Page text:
Democrats Should Spend Money to Help People and Loudly Take Credit For It

Jack Holmes
·3-min read
Photo credit: Tasos Katopodis - Getty Images
Photo credit: Tasos Katopodis - Getty Images

From Esquire

Are the Democrats in danger of doing good politics? The eleventh-hour intervention from Donald Trump, American president, in the pandemic relief bill was certifiable for a number of reasons, not least that it came on the back of pardoning a bunch of war criminals and corrupt congressmen and concluded with a suggestion he could stay in office next year. This raises the prospect that he has linked the boosted $2,000 stimulus checks he's demanding, at least in his own mind, to his extended attempt at a Stupid Coup. It also opens up the possibility that, if Congress does not respond to his last-minute demands in time—and he does not back down—that we could hit the "benefits cliff" on December 26, where millions of people who are out of work through no fault of their own could have no income at all. This bill is not just the $600 checks, after all, which the president is correct in saying are insufficient.

And it is on that issue that Democrats could easily make hay, and there are early signs are they might. Speaker of the House Nancy Pelosi and Senate Minority Leader Chuck Schumer responded to Trump's spasm of interest in the legislation by backing his call for $2,000 checks—and pointing out they have backed bigger payments for months. Alexandria Ocasio-Cortez and Rashida Tlaib have produced a House amendment to the bill to that effect. The question is will it be taken up quickly enough in the House and Senate to avoid us going over the cliff? And then there's Jon Ossoff, the Democratic candidate in one of the two Georgia runoffs that will decide whether the Democrats control both houses of Congress and the White House next year, who has already taken to the screen to present himself as The Check Santa and his opponent, David Purdue, as The Check Grinch.

Time was that Democrats were afraid to simply and straightforwardly advocate for more government intervention in the economy, much less direct payments to American citizens. When President Barack Obama took a swing at all this during the Great Recession, his economic team insisted on putting the money in people's bank accounts rather than sending them a check—and with it, taking full credit. But perhaps the Democrats have taken a lesson or two from Trump's Tammany Hall-style politics—namely, helping people who need it and making sure they know it's you who helped them. (They should leave aside what he seems to have inherited on the corruption front.) The president insisted on putting his name on the first round of checks for a reason. If he'd bullied Mitch McConnell and Co. into sending more aid through the summer and fall, who knows what might've happened in November.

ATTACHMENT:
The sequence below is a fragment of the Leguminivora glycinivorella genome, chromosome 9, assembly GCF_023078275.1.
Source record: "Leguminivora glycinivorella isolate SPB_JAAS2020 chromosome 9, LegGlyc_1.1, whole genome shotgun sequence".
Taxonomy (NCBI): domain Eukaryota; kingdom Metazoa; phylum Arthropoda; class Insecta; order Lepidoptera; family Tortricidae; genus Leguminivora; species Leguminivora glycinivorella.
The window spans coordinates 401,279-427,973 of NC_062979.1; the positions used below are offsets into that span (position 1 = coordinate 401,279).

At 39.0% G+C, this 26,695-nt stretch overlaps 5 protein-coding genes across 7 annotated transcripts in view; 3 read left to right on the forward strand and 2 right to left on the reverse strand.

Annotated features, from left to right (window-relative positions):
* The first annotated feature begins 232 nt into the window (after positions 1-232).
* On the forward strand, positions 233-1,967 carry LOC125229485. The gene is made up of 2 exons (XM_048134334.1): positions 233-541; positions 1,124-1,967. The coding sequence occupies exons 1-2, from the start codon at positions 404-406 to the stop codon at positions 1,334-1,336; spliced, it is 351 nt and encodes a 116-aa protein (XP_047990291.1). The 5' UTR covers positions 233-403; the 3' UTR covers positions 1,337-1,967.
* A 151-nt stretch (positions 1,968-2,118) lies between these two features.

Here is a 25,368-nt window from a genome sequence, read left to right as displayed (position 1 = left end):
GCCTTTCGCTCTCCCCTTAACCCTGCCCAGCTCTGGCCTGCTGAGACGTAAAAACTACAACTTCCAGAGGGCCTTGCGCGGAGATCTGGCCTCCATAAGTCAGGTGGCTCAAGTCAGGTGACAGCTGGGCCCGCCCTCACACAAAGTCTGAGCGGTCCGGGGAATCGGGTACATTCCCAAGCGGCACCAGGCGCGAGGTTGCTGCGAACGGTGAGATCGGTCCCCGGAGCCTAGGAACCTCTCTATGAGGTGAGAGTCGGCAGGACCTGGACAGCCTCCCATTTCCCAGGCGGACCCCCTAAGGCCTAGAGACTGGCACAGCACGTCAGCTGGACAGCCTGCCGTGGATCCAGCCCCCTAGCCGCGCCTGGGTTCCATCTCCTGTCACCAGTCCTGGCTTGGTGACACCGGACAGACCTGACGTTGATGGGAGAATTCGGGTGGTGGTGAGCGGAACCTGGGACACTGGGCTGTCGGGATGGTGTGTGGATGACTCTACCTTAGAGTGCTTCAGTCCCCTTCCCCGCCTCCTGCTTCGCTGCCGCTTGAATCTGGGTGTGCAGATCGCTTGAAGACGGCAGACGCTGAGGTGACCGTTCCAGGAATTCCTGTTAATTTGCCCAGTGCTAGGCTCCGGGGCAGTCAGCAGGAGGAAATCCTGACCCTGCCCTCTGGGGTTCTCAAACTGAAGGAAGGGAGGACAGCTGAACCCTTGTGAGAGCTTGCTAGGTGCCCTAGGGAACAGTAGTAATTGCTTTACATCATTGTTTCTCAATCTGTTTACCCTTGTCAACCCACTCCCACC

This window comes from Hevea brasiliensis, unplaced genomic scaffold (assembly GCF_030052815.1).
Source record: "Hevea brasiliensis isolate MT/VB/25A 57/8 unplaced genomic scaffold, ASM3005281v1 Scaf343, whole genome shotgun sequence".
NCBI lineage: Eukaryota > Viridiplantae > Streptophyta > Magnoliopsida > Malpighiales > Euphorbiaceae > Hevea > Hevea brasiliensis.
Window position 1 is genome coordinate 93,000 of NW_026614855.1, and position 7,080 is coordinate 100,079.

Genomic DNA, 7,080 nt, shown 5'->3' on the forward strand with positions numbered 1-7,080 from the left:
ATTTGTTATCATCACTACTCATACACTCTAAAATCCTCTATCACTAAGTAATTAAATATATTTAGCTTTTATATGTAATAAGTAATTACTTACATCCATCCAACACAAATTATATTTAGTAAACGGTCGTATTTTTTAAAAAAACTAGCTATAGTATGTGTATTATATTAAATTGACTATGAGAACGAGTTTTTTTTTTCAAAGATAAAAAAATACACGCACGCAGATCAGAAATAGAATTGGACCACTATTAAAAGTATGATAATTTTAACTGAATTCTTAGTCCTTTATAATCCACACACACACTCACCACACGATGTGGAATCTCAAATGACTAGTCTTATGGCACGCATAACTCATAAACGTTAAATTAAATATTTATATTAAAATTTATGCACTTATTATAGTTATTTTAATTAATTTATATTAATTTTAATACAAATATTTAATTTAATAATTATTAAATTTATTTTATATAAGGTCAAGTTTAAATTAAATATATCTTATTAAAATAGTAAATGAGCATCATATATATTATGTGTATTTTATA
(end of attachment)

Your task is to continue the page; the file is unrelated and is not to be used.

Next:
Instead, assuming he does not successfully mastermind the Stupid Coup, the president will be out the door soon enough—along with, perhaps, Loeffler and Purdue. That's if the Democrats can focus on a fairly simple message that's long held appeal for the Georgia races: the two incumbents are Republican plutocrats who seem to see the job primarily as a vehicle for stock tips. On the other hand, you can give Democrats control of the chamber, get McConnell out of power, and actually, maybe, get things done. If that means bringing back pork-barrel spending to give Joe Manchin a big ol' infrastructure project in West Virginia in exchange for his cooperation on needed legislation, then so be it. The problem with Donald Trump has not been his transactional politics, necessarily, but that every transaction was made with solely his personal interests in mind. The "clean bills" do not exist, or at least they'll never pass. Nobody cares about The National Debt right now, if they ever really have, and that includes economists. Spend money to help people and take credit for it.

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